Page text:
Like most Big Ten programs, when Michigan State soccer and Michigan State soccer are at their best, it’s usually because of defense.
So when ESPN’s Bill Connelly decided to compile the 50 best college defenses of all time, it’s no surprise that both programs were included. Michigan had a lot more entries, with five teams in the ranks, but Michigan State had the highest Big Ten defense rating on the list.
In 2021, the MSU attack, led by one of the country’s best and most consistent quarterbacks, was explosive en route to the 11-2 finish, but that’s not usually the case with the Spartans.
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Marc D’Antonio – thanks in large part to his defences – has led six 10-win seasons in an eight-year period beginning in 2010, and topped the list with a college football appearance in 2015. Somewhat surprisingly, none of these teams are listed here.
Michigan had a more productive, if not explosive, offensive in 2021 and the same stingy defense.
UM features overwhelming defensive units before, during, and after the college football update. Whether Fielding Yoast teams in the early twentieth century allowed zero, two or six points all season long Or the 1964 Rose Bowl, which lost just 84 points in 10 games, always had one of the most talented defenses in the country. That’s why the five Michigan teams in the top 50 tied with LSU behind Alabama for second place ever in any program.
Here are some other things we noticed:
We all salute the 1965 Michigan State Soccer
Defenses #1, 2, 3, and 4 (2017 Alabama, 2016 Alabama, 1959 Ole Miss and 1959 LSU, repsectively) hail from the SEC. But Davi Dougherty and the Spartans are in the back of the top five.
“These Spartans allowed a combined 13 points for No. 4 at Notre Dame and No. 6. Purdue. They destroyed Michigan and Ohio with a total of 56-14,” Connelly wrote. “They boasted a future Hall of Fame in both the defensive end (Bubba Smith) and safety (George Webster), plus two more All-Americans in between.
“If college football had still decided its national champion before football games, Michigan State would have won the title after a 10-0 outbreak in the regular season.
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Michigan State University was downright dominant. In the usual reason, the Spartans allowed double-digit points three times and only played one game that ended with a possession.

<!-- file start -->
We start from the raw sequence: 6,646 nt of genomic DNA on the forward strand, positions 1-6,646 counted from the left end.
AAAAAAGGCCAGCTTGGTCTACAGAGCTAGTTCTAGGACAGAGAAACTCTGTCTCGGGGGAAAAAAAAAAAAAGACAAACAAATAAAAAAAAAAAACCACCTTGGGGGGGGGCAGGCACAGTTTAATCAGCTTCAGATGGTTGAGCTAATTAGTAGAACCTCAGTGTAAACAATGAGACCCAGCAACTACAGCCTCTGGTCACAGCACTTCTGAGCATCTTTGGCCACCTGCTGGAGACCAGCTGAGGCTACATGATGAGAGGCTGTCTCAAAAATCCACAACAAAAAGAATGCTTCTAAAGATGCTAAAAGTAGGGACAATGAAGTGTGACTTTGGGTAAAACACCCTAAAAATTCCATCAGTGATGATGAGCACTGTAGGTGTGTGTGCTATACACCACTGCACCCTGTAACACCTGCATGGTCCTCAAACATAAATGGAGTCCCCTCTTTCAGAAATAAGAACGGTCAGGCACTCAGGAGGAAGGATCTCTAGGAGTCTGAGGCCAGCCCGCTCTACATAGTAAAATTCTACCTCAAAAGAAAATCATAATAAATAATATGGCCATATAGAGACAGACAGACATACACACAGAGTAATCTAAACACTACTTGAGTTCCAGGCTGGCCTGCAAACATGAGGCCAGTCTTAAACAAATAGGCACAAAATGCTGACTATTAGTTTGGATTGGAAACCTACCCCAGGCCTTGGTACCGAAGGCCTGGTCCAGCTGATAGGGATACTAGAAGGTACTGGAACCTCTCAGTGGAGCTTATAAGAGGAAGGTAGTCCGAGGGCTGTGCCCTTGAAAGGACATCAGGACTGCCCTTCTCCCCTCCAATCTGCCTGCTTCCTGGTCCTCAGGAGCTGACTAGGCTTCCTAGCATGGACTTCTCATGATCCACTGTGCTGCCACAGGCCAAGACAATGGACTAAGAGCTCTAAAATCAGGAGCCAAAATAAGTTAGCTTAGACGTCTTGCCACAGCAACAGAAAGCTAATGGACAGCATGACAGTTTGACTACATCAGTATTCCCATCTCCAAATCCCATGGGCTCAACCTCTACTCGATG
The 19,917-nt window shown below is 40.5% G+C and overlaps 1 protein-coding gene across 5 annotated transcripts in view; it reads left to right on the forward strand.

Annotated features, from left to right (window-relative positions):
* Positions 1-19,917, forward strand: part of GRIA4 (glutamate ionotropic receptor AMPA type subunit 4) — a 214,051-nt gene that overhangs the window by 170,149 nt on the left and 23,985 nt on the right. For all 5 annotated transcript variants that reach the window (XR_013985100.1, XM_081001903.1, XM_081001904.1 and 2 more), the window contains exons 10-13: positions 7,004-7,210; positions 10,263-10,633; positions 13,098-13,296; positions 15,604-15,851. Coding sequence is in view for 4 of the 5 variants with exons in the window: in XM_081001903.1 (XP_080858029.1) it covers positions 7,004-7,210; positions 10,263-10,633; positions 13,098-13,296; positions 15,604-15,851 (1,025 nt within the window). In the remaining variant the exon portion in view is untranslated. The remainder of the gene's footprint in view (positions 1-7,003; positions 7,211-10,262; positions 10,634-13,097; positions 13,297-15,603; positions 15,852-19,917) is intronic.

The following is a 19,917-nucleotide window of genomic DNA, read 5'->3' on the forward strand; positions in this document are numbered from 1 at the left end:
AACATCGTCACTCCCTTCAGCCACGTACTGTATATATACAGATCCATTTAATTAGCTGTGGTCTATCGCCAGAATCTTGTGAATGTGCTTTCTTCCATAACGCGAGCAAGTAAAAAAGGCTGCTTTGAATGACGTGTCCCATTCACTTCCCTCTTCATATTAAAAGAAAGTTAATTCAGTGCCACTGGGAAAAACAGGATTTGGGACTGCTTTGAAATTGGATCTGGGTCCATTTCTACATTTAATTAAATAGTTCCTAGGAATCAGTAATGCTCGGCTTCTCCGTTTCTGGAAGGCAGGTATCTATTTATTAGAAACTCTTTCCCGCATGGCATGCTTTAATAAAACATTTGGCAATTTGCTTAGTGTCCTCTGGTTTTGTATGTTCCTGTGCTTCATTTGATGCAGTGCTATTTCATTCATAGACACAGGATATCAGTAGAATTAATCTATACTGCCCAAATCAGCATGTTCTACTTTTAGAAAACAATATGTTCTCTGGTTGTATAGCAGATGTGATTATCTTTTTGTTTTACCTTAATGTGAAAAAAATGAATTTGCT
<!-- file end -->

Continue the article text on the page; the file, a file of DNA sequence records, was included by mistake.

The only time MSU allowed a touchdown twice that year was against UCLA in the Rose Bowl—and that was with the help of two short fields.
“UCLA scored after a low kick in MSU 6, then took a surprising side kick and quickly scored again. That was what it took to score 14 points over the Spartans…and kept the title ring off the fingers of the members of what was clearly the best defense outside of the SEC.” Not at all,” Connelly wrote.
Michigan’s Best Football Defenses: A Tradition Over 70 Years in the Form
Wolverine teams spanned from the 1920s to 1997. There’s 1927’s Tad Wyman club, ranked No. 46, which allowed 4.9 points per game. Football, baseball, and basketball star Benny Osterban was a member of this team and would direct elite defense as head coach in the 1940s and ’50s.
Bo Schembechler’s 1973 team ranked No. 40 and allowed 6.2 points per game. But his best player in the box, and the only other team in the top ten, was the 1972 team (No. 9) who conceded only 5.2 points per game.
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“Randy Logan is walking safe and one of the best minor players of the era… Michigan played two ranked teams in September—UCLA No. 6 and No. 18 Tulane—and allowed 16 points,” Connelly wrote. “In the first seven games for the Wolverines, they allowed twenty.
“And even in their only loss, 14-11 to arch-rival Ohio State, they only allowed 192 yards, of which 78 yards were in one touchdown. This was the toughest defense of the Schembechler era’s stinginess.”
Not far from this team is the 1997 Wolverines, who ranked 14th best defense of all time. Lloyd Carr’s team allowed 9.5 points per game. That season, Nebraska scored 40 points in more than half of its 70 games. The four top teams in 1997 averaged 30 points per game.
But Lloyd Carr’s team, led by Heisman Prize winner Charles Woodson, has never wavered.
Connelly wrote: “… Michigan’s last national race was determined by the entire defense—from hookup Glenn Steele to linebacker Sam Sword to deep, unforgiving high school.” “Despite a table with four top ten competitors, Wolverine’s allowed more than 16 points only once throughout the year.”
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No love for Ohio?
People criticize Ohio State, which is hard to do with all of the Buckeyes’ success over the past 20 years, for its lack of producing star quarterbacks in the NFL. But the ESPN listing shows some are not impressed with Ohio’s defenses. None of them.
Although Ohio State has had 229 wins since 2001, crime is usually to blame. The 2019 team only allowed 13.5 points per game and the lowest gross yards per game in the country – but there’s an argument that Clemson and Georgia (seeded #19 on this list) were better.
And in the late 1990s, OSU had several units that kept opponents to 14 points or less, but were not considered the best in the football division.
There was little representation outside Michigan and MSU.
Before the Great Depression, Illinois and Minnesota made the list as did the Nebraska and Maryland defenses, albeit before these programs joined the Big Ten (we’re not counting the history of Texas and Oklahoma…yet).
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